08/13/2019: Finding Financial Gratification

Delayed gratification has been touted by grandparents, kindergarten teachers, accountants, and even Aristotle as the path to happiness and wellbeing. Holding off on immediate temptation for future rewards is the key to reaching our goals, avoiding major mishaps, and finding long-term satisfaction. And when it comes to money — things are no different. In fact, research has shown that a person’s ability to resist instant gratification is a key determinant of financial success.

Understanding Delayed Gratification

Controlling our impulses is one of the best life skills we can develop. Delayed gratification ultimately comes down to weighing instant pleasure versus long-term rewards, then acting on what’s most beneficial for us overall. You might have heard of the Marshmallow Experiment, in which Stanford psychology professors offered hundreds of children a marshmallow with one caveat; the kids could eat one marshmallow now, or they could wait a few minutes and have two marshmallows later. Long story short, most kids who waited for the second treat went on to have higher SAT scores, better social skills, lower levels of substance abuse, and more success in life.

What do Marshmallows have to do with Money?

A lot. Those kids who waited for a second marshmallow — most of them went on to earn more money. But most importantly, applying delayed gratification to your money will help you reach your financial goals. Many people find themselves spending mindlessly. When they see something they want, they buy it. Even if they can’t afford it. This sort of impulse spending can bring short bursts of pleasure, but it also leads to stress, debt, and disappointment.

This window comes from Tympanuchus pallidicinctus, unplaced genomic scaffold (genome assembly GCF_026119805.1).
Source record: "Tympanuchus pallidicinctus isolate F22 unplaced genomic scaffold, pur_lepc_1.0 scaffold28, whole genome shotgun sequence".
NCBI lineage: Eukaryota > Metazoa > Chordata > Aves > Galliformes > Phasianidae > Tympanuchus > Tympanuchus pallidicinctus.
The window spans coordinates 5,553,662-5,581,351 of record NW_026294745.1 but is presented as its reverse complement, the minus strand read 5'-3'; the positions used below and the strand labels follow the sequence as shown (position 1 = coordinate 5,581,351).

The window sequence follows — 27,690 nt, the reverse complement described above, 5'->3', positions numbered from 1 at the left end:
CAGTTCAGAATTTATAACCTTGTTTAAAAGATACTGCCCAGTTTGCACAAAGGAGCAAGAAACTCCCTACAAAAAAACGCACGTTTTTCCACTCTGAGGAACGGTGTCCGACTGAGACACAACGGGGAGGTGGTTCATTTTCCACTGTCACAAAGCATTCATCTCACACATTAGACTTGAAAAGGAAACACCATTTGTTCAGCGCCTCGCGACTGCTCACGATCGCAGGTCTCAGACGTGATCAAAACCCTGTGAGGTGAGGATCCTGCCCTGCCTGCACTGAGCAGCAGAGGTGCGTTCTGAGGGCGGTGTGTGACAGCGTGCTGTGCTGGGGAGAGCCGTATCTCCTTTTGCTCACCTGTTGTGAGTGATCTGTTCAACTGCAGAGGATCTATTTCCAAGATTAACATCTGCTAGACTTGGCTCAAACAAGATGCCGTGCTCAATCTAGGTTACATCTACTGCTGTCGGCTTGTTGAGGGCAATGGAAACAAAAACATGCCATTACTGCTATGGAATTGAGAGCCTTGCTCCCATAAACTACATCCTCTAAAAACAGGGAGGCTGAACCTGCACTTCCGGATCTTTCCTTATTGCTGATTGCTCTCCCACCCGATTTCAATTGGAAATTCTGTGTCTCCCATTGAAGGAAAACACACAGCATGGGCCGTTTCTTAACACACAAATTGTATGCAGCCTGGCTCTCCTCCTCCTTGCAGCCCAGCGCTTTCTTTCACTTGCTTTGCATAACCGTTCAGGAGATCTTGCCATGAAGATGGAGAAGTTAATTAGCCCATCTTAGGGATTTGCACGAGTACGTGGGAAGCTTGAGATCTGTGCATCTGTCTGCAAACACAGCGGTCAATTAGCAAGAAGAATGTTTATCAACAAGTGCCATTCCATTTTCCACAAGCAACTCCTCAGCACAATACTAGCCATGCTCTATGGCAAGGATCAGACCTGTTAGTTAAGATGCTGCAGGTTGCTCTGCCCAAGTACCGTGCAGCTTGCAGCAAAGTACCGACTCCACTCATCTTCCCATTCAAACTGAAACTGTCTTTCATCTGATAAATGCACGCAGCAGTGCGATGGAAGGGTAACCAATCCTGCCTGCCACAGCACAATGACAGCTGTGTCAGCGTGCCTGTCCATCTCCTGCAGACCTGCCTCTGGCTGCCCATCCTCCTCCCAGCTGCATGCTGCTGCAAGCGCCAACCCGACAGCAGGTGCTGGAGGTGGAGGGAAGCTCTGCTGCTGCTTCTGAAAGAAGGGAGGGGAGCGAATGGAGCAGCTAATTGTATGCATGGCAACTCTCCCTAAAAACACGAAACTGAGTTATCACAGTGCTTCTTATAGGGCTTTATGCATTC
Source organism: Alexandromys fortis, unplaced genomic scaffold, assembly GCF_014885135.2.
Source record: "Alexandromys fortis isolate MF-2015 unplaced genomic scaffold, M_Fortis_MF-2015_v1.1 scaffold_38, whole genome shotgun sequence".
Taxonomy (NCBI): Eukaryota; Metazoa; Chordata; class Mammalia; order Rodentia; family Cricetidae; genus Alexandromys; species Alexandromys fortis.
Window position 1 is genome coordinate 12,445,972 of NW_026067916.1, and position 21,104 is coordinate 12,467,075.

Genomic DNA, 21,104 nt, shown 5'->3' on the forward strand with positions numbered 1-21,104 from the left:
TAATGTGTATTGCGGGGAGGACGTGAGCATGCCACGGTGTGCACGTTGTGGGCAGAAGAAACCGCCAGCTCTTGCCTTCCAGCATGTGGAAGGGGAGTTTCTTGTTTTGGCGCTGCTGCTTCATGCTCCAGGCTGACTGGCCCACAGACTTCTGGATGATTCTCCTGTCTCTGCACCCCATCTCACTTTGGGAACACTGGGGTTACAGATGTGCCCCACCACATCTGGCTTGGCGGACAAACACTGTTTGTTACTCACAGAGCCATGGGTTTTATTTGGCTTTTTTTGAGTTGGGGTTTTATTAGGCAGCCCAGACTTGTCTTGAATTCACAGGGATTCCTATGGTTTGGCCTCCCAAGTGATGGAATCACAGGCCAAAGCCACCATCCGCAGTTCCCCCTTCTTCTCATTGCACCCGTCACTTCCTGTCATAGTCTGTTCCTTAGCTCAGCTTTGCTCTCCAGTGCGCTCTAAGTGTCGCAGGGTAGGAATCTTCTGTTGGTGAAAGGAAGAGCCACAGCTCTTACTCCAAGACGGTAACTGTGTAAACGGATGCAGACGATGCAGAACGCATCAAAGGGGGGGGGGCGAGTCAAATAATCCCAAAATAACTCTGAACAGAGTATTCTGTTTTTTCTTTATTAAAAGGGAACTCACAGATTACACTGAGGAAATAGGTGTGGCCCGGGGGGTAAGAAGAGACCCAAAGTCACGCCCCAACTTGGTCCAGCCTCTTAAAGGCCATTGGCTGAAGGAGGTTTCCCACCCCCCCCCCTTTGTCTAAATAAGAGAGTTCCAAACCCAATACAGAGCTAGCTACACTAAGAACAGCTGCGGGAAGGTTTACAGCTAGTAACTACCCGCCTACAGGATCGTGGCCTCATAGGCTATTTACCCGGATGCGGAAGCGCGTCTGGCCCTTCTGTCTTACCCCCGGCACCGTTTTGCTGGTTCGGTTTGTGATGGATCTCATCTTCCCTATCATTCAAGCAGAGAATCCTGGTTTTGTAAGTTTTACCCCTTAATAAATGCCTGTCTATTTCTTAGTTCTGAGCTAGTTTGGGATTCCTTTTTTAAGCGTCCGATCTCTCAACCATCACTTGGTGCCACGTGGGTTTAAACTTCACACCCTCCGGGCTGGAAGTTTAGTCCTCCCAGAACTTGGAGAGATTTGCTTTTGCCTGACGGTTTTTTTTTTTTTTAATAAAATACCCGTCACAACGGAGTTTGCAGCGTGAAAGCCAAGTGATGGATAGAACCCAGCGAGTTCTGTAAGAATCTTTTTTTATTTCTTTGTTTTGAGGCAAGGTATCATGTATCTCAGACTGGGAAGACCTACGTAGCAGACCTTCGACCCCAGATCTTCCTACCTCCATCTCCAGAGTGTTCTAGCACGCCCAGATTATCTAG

Without learning delayed gratification, it’s nearly impossible to reach your financial goals.

It’s that simple. It’s also that important. Learning to control your spending is crucial whether you’re saving for a vacation, working to pay off debts, putting together an emergency fund, or just want to stop living paycheck to paycheck. The seemingly small decisions you make now have big impacts on your bank accounts. Financial delayed gratification means waiting to buy something when you can actually afford it. It means investing money today to have money when you retire. It means being in control of your finances. While learning delayed gratification isn’t always easy, it’s always worthwhile.

Applying Delayed Gratification to Finance

Delayed gratification can feel difficult to learn and even more difficult to apply. When you’re used to operating on a want-it-buy-it basis, you might feel uncomfortable changing your habits. Be sure to practice patience with yourself and your money, and you’ll find yourself mindlessly saving instead of mindlessly spending. The following tips will help you learn the practice.

Set Goals and Remind Yourself of Them

If you set realistic, attainable financial goals, you’ll be surprised at how often you achieve them. Even better, you’ll often exceed them. Set short-term and long-term financial goals to motivate yourself to manage your money and avoid impulse spending.

Short-term goals should include — but not be limited to — savings and investing goals. Set them monthly and annually and analyze them periodically. Be sure to include rewards for yourself as well. A few examples of short-term financial goals: